A law enforcement officer arrested Maurice Vaughn a few years ago and charged him with felony gun possession. The problem was that the office obtained evidence by impounding and searching the car without probable cause. Because a federal judge ruled that the officer violated Vaughn’s Fourth Amendment right, the evidence became inadmissible in court. Vaughn was free to go.
However, he had already spent more than a year in prison and lost his job as a result. Had he known his constitutional rights, he may have been able to find a way to prevent the conviction.
When can an officer search your car?
The Fourth Amendment protects people in the United States against unreasonable search and seizure. A law enforcement officer may only search a vehicle, which is considered private property, under these circumstances:
- The vehicle owner gave their consent
- The illicit items were in plain view
- The law enforcement officer has a search warrant
- The law enforcement officer has probable cause
An officer only has probable cause if they suspect something illegal is going on or that anyone in the vehicle committed a crime, meaning they would need a valid reason to conduct the search. Their suspicion must be reasonable and justifiable. Otherwise, they should ask for permission, and you can say no. If they still search the car and find illegal items, they obtain these illegally, and the prosecution cannot use these in court.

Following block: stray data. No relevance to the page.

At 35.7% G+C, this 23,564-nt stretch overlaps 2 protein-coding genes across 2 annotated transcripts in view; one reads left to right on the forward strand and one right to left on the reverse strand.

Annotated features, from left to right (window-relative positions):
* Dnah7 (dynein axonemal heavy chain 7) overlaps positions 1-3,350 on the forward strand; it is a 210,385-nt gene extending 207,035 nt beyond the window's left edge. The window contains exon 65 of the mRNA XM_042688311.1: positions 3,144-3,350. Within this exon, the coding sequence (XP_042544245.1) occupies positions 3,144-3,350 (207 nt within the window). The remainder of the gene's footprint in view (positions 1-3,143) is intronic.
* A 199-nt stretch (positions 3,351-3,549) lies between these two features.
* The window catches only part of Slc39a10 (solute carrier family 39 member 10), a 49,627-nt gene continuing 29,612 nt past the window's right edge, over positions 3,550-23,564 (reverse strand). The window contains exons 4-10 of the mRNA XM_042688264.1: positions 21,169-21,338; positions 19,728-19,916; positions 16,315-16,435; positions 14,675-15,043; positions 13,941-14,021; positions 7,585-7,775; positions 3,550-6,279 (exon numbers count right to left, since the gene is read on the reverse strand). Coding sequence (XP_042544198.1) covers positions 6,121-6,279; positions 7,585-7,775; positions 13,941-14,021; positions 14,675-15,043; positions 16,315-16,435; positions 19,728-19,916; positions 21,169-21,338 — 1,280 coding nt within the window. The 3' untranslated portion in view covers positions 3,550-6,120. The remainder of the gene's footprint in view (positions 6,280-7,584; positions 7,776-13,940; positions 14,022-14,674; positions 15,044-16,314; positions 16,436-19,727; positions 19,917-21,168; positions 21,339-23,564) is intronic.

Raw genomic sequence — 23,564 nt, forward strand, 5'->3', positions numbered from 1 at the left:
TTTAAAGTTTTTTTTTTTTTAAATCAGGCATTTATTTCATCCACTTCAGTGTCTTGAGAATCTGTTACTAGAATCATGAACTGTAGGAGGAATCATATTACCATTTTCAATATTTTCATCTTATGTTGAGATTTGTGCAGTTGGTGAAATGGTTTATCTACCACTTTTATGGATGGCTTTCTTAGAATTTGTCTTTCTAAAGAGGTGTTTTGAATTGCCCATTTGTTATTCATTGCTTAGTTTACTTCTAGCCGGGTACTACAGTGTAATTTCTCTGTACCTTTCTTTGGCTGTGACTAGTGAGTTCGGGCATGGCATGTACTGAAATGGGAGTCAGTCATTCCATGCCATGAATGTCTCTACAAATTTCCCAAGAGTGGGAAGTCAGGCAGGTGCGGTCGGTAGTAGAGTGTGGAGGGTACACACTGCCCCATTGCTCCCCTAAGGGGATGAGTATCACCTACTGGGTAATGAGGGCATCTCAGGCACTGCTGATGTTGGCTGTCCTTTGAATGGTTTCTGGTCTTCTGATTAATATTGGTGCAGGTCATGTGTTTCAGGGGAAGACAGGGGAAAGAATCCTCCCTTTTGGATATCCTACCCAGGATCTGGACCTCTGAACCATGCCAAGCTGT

Why do officers conduct illegal searches and seizures?
Police misconduct is rampant in Tennessee because of their proactive attempt to catch and arrest people for drug and gun possession. The officers often forget about their constitutional limitations when making an arrest.
Civilians should know their rights so that they know when to challenge an arrest before a conviction. It is everyone’s right to defend themselves against constitutional rights violations.